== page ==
Can we please stop talking about a second wave of COVID-19

The blockage subsides. People return to work and the shops raise their shutters. But we have no vaccine and are far from achieving herd immunity. So this newly discovered freedom is full of fear: fear of a second wave of infections.
In fact, people are already talking about a "second wave" that is hitting China and Iran. However, the concept of a second wave is flawed and leads to dangerous misunderstandings about the pandemic.
The idea of ​​a second wave results from the incorrect comparison with the seasonality of the flu virus.
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At the beginning of the pandemic, many experts discussed the similarities between SARS-CoV-2 and the influenza virus. They are both viruses that cause respiratory infections - mostly mild. Influenza is also the cause of the recent pandemics. Because of these similarities, it was tempting to assume that COVID-19 would behave like a flu pandemic. However, these are very different viruses with very different behavior.
COVID-19 has a much higher death rate compared to the flu, along with a much higher rate of hospitalization and serious infections. Influenza is also a seasonal virus. Every year, the cases of flu start in early autumn, increase in winter, and then decrease as we approach summer. This repeats itself annually, and if a new strain of flu occurs, we would probably have a first wave of infections in winter-spring, then the virus would return in a second wave in autumn-winter the following year.
The worst pandemic ever registered was the so-called Spanish flu pandemic. During this pandemic, the virus infected the northern hemisphere in spring 1918, partially died in summer 1918, and came back into force in autumn 1918. It is tempting to speculate that COVID-19 will decrease or disappear in the summer, only to reappear when the weather gets colder. However, we do not know if COVID-19 is a seasonal virus.
Emergency hospital during the 1918 flu epidemic, Camp Funston, Kansas. Otis Historical Archives / Wikimedia Commons
The flu is less permeable in summer because the combination of higher humidity, increased UV light and people who spend less time inside are close together. Some of these factors can also affect COVID-19, but we really don't know to what extent.
Even if seasonal factors affect COVID-19 transmission, the spread of a new virus through a population without immunity will overwhelm the influence of seasonal factors. The 2009 swine flu pandemic virus and the 1918 pandemic virus were new viruses against which humans had no immunity. As a result, the virus did not go away in summer, although the transmission was somewhat reduced. We therefore cannot expect COVID-19 to behave as a seasonal virus and decrease in summer to return with a second wave in autumn.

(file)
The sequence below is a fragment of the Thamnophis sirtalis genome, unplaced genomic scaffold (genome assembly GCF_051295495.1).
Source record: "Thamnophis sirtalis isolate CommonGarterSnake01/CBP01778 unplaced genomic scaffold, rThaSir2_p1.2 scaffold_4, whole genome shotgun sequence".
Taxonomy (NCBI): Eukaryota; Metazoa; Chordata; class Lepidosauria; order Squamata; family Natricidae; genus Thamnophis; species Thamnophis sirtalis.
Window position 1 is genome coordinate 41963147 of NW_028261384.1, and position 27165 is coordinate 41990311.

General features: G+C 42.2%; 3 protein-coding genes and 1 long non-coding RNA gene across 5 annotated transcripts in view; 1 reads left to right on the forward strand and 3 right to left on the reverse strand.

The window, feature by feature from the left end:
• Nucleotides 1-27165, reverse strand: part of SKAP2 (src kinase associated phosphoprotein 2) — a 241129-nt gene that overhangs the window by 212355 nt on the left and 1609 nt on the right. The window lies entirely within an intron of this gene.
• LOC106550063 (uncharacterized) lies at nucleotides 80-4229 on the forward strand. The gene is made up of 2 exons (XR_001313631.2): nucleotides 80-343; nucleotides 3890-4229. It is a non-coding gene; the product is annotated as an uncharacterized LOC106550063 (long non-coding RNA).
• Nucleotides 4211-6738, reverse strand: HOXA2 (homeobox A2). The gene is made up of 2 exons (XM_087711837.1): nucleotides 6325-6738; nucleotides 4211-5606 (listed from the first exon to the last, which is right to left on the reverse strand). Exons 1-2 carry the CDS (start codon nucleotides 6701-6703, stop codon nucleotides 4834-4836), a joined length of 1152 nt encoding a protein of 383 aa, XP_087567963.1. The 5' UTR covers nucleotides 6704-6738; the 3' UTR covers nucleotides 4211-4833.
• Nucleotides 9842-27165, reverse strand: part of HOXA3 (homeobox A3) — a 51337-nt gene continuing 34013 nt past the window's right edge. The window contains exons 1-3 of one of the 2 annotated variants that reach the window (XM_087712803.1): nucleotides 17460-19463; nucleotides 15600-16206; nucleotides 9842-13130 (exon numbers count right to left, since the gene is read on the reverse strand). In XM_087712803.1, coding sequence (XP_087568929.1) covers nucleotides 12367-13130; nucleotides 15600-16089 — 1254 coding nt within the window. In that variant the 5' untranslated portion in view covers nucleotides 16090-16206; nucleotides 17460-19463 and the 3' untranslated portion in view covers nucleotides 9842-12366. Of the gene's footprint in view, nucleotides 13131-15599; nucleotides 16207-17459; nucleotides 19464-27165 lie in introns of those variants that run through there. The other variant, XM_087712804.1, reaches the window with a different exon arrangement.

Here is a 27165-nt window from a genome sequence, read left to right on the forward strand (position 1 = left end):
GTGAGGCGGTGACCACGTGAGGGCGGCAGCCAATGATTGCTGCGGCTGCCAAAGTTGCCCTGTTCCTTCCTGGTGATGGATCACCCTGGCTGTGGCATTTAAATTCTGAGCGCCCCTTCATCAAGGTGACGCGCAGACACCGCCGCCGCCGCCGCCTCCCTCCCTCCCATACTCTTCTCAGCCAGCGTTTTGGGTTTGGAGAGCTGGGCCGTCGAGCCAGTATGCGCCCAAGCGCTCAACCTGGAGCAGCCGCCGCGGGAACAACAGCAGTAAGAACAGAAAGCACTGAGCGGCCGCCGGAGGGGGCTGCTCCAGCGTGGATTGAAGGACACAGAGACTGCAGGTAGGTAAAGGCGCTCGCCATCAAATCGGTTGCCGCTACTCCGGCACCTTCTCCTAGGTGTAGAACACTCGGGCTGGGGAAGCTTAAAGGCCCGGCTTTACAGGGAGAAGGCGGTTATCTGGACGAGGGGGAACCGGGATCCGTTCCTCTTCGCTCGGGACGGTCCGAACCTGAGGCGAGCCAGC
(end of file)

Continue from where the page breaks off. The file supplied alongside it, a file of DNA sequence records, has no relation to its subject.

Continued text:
The first wave is not over yet
Apart from the seasonality, there is another reason why the idea of ​​a second wave is flawed. The concept of a second wave implies that it is something inevitable, something peculiar to the behavior of the virus. It goes away a bit and then comes back with all my might. However, this idea does not take into account the importance of ongoing preventive measures and shows us as helpless and at the whim of this pathogen.
We are not between waves. We have new cases in the UK every day. We are in an up and down of the COVID-19 transmission that is constantly affected by our precautions.
Precautions will lead to an increase in cases. This is the new normal and what is to be expected until we have an effective vaccine with a significant population uptake. Until then, we have to rely on our actions to keep the cases low - both now and in the fall.
The concept of a second wave shows the pandemic as a force of nature that is beyond our control. However, we have evidence from many countries that a strong public health system (consisting of widespread testing, contact tracking, isolation, and health support) combined with public participation in safe behavior (wearing face covers, keeping a distance, washing hands) is very effective the COVID-19 transmission.
We are not at the mercy of the virus now or in the future. This is hopeful news, but it is responsible for all of us. We have to keep fighting, but we shouldn't fear an inevitable second wave.
This article is republished by The Conversation under a Creative Commons license. Read the original article.
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Jeremy Rossman was funded by the Medical Research Council and the European Commission. He is president of the non-profit organization Research-Aid Networks.

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